Unknown – 1930
Louis Davis had one Son, Ben. Louis would become one of the first Blacks to work for the Gov’t in the dept of the Interior. He wanted his Son to follow. But Ben had other plans, he wanted to be an Army General.
1880 – 1970
Ben Sr, Americas’ 1st Black General, had three children Olive, Elnora and Ben Jr. He wanted his Son to continue the family business of being a trailblazer in the US Army. His Son wanted to be an aviator – and to do that he needed to graduate from West Point – which is exactly what he did.
1918 – 2002
Ben Jr’s success and his family lineage were a threat to segregation. With that, he was told by the Army he’d be discharged if he had a child in an attempt to stop his family legacy from continuing. To defy the order, he ‘adopted’ his oldest nephew at 6 – L. Scott Melville. He had L. Scott keep his name and refer to him only as Ben. He and his wife Agatha raised him in secrecy until High School. Ben encouraged him to go into law to make changes the country desperately needed. He’d follow Ben’s advice.
L. Scott arrived at Tuskegee at 6 years old, and attended the same middle schools as Ben Jr had attended in Tuskegee. L. Scott would stay at home with Agatha while Ben was at War. He would go onto Howard Law where he was a student apprentice under Thurgood Marshall. L. Scott would become CT’s first Black Superior Court Judge. He’d go on to inherit Ben Jr’s estate – and have three children
Douglas (Doug) Melville is a 5th generation executive, innovator, leader and change agent. His family before him worked with eight different US Presidential administrations, from FDR (‘40) to Jimmy Carter (’78), to help create more opportunities for Americans throughout society.
He is an extension of their work. Melville is currently the Global Head of Diversity, Equity & Inclusion (DEI) for Richemont International SA, a Swiss-based luxury holding company, which owns some of the worlds leading maison’s such as Cartier, Van Cleef & Arpels, Piaget, Chloe, IWC and Vacheron Constantin, to name a few. Melville sits on the Board’s Governance and Sustainability Committee where he is responsible for drafting the DEI vision, measuring and embedding DEI metrics, and strategizing around creating DEI business solutions. This includes localizing efforts across 39 countries and 40,000 colleagues.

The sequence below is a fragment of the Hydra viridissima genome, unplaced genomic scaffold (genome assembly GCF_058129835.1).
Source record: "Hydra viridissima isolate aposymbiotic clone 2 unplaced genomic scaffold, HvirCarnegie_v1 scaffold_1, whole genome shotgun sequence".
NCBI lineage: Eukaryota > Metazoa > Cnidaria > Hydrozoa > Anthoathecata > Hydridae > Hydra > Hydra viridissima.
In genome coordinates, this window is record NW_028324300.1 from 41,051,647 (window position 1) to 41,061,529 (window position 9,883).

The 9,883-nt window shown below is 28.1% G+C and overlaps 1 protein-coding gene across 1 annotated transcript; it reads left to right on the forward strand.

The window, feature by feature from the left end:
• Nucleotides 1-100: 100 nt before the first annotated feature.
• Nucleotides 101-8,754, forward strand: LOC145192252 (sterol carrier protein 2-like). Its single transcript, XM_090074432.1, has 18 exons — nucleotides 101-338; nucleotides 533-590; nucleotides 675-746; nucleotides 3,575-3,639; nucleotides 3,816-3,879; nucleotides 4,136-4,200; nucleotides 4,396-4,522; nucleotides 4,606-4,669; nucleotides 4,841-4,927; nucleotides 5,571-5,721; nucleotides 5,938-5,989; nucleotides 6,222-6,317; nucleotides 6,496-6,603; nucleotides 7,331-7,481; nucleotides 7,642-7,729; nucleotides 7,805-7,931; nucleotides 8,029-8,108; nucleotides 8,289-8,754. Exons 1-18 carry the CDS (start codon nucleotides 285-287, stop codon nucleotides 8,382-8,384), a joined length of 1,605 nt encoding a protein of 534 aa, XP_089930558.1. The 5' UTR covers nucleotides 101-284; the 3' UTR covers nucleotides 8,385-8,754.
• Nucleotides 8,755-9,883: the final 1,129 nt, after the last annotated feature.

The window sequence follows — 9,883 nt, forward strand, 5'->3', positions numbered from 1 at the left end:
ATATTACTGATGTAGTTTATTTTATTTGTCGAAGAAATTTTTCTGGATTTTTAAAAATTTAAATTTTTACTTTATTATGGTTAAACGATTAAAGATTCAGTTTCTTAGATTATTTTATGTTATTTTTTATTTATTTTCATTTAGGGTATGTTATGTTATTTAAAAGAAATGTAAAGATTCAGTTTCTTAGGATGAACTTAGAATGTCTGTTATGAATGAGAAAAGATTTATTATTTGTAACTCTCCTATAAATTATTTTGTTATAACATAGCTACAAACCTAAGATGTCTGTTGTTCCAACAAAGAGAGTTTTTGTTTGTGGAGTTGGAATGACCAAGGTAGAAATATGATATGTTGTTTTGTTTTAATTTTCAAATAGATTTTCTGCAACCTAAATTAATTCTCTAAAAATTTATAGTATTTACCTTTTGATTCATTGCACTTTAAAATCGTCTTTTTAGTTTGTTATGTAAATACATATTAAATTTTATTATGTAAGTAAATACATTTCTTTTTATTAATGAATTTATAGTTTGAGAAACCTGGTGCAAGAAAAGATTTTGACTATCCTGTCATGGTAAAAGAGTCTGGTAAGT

Melville’s journey as a Diversity Officer began 10 years ago in 2012 on Madison Avenue in NYC at TBWA (Omnicom), a global advertising agency. He advised iconic brands, such as Apple, AirBnB, PepsiCo, Amazon, and Dior on unlocking the potential of DEI to align with new consumers, mitigate risk and build out inclusive strategies. Melville led their Supplier Diversity program and created a search engine to aggregate US women and diverse-owned (MWBE) creative businesses. The portal, OneSandbox, led to over $250,000,000 in spend with diverse vendors.
Prior to advertising, Melville sat on the executive team of Magic Johnson Enterprises to create top line revenue by building out his brand, holdings and partnerships. And served as an advisor for Tommy Hilfiger’s capital management firm, T Capital Management, on matters related to investments and acquisitions across Fashion, Arts, Music and Entertainment.
In his personal time Melville works across the public sector – from West Point to the Air Force Academy – to recognize the accomplishments and achievements of his family and diverse trailblazers.
Born in Connecticut, Melville has traveled to 75 different countries to better understand cultural differences and business through the lens of diversity, equity and inclusion.
He currently splits time between the United States and Geneva, Switzerland.
He is an alum of Syracuse University. Go Orange!